San Francisco start-up PhyloTech is based on the PhyloChip, which was developed by Berkeley Lab scientists Gary Andersen, Todd DeSantis and others. The PhyloChip quickly, accurately and comprehensively detects the presence of up to 50,000 species of bacteria and archaea in a single sample from any environmental source, without the need of culturing. The PhyloChip was recently used in the Gulf of Mexico to study how much of the deepwater oil plume has been degraded by microbes.

Gary Andersen and Todd DeSantis

Gary Andersen (left) and Todd DeSantis helped develop the PhyloChip, a powerful tool for microbial assays.

Since only 2 to 3 percent of bacteria can be cultured, PhyloTech expects that its product—running microbial community analyses for samples from any environment, whether from an ecosystem or the human body—will have hundreds of possible applications, from human health to agriculture to environmental assessments. “Anywhere there are microbes in or on your body, there’s an opportunity for diagnostics,” said CEO Thane Kreiner. “It can be used for lots of diseases, including allergies, asthma and Crohns’ disease, plus there are ecological applications, such as investigating contaminated recreational water. One of the big questions people can’t answer is how that contamination came about.”

PhyloTech closed $1.2 million in seed financing in April and had its first customer order within three months. “The number of leads we’ve been able to generate and the interest in using the technology has surpassed our expectations,” Kreiner said. “There’s tremendous potential for this one very unique innovation out of Berkeley Lab.”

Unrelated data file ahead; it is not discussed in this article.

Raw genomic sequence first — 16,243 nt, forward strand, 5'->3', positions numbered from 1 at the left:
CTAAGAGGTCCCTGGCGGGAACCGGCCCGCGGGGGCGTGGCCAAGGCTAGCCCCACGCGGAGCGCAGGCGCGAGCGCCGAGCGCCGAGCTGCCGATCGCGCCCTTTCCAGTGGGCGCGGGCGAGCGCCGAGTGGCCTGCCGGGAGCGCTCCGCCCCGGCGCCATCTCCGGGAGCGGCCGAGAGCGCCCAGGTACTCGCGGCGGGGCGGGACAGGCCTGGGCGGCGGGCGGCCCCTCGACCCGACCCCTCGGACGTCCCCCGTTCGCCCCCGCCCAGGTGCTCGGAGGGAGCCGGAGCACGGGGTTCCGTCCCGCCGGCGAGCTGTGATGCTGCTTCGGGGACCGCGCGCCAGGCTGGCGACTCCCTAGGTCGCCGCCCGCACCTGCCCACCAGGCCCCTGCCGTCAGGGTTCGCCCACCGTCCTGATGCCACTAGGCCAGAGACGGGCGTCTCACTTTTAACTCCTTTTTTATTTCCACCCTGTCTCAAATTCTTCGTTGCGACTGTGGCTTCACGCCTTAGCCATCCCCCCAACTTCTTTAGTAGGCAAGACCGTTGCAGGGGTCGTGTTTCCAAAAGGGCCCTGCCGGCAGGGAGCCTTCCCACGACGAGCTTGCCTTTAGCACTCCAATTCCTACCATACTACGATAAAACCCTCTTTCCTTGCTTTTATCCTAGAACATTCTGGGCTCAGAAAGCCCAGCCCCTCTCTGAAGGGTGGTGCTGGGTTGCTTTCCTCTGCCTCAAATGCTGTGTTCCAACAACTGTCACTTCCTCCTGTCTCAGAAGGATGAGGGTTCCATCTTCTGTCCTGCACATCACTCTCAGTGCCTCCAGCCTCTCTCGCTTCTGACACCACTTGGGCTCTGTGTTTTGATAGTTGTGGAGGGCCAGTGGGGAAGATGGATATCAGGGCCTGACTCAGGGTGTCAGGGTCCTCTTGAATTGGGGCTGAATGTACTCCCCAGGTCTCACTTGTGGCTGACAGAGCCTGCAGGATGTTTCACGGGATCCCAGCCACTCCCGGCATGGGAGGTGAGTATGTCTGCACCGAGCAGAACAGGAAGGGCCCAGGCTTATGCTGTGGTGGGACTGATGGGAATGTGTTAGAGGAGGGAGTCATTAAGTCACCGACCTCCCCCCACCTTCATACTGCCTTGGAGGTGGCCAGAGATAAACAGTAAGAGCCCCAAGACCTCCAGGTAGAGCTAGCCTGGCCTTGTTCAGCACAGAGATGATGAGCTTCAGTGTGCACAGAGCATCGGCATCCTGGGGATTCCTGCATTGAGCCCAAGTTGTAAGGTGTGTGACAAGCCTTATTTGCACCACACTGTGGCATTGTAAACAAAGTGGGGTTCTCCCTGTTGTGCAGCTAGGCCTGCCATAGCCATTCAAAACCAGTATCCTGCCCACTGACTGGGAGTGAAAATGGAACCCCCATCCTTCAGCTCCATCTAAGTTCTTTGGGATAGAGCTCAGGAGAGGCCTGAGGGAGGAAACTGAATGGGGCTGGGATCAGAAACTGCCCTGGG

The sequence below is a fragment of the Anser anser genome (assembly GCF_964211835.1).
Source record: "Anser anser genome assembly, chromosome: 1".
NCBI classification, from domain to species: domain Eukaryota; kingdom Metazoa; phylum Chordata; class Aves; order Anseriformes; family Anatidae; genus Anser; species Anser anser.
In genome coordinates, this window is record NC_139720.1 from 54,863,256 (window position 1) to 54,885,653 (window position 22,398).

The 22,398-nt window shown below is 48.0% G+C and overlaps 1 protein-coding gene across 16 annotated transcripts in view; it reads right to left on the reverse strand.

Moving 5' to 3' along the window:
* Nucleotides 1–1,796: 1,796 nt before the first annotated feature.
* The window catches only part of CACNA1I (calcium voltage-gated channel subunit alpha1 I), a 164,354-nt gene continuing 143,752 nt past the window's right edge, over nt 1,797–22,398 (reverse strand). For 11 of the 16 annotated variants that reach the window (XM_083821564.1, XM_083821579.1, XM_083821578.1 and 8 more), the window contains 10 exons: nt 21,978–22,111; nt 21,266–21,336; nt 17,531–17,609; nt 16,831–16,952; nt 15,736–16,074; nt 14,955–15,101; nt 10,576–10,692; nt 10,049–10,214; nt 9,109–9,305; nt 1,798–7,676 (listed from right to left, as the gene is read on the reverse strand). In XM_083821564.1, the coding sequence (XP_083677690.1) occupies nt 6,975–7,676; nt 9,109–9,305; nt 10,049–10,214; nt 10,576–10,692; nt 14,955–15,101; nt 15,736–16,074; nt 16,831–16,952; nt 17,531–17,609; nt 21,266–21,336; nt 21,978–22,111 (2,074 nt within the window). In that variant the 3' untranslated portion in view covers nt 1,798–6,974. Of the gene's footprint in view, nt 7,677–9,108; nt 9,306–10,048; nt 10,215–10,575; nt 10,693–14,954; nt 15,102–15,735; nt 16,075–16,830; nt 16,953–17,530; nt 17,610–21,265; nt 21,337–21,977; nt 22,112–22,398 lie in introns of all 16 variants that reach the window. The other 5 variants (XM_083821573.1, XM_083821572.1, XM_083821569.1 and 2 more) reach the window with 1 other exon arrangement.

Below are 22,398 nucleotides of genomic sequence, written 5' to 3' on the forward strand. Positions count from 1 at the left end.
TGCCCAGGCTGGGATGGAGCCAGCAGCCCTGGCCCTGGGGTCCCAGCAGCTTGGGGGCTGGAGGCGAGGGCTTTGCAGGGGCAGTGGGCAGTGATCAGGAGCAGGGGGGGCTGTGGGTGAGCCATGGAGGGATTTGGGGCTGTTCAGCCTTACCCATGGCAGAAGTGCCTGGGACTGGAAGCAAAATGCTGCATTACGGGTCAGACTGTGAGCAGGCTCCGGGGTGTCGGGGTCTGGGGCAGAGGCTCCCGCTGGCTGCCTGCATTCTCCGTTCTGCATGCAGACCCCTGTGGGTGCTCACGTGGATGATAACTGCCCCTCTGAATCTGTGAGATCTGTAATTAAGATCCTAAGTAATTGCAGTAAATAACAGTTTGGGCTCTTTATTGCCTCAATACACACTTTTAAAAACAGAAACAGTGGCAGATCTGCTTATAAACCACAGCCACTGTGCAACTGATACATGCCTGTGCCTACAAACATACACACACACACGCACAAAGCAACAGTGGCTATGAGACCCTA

Alphabet Energy is another start-up that has seen tremendous investor and market interest in a short amount of time. Founded in 2009, the San Francisco-based start-up licensed a breakthrough technology from Berkeley Lab that can inexpensively convert heat to electricity. Alphabet plans to use the new thermoelectric material, created through nanotechnology, for waste heat recovery, a potentially multi-billion-dollar market.

Peidong Yang

Peidong Yang, a chemist with Berkeley Lab and UC Berkeley, invented a novel thermoelectric material.

Nearly two-thirds of all the energy produced in the world is lost as heat. More than half the energy in a gallon of gas leaves automobiles as waste heat. Waste heat is a free source of energy that is almost wholly unused today because large-scale waste heat recovery has not been feasible. Converting waste heat to electricity could offset as much as 500 million metric tons of carbon per year that would otherwise be released into the atmosphere.

“The inquiries are pouring in,” said CEO Matthew Scullin. “There’s been an enormous amount of interest from the investment community, from potential customers and also from supply chain customers who can benefit from the sale and installation of waste heat recovery systems.”

Scullin, who also co-founded company, said potential customers that have expressed interest include heat exchange companies and companies that make aluminum, glass, cement, steel, automobiles and aircraft, as well as the military. The technology was invented by scientist Peidong Yang and others in his lab; Yang is also a company co-founder.

Alphabet has raised $1 million in seed funding from Claremont Creek Ventures and the CalCEF Clean Energy Angel Fund. Currently with eight employees, the company has developed a working prototype and hopes to install a pilot plant by the end of 2011. “By the middle of next year we’ll be hiring again,” Scullin said.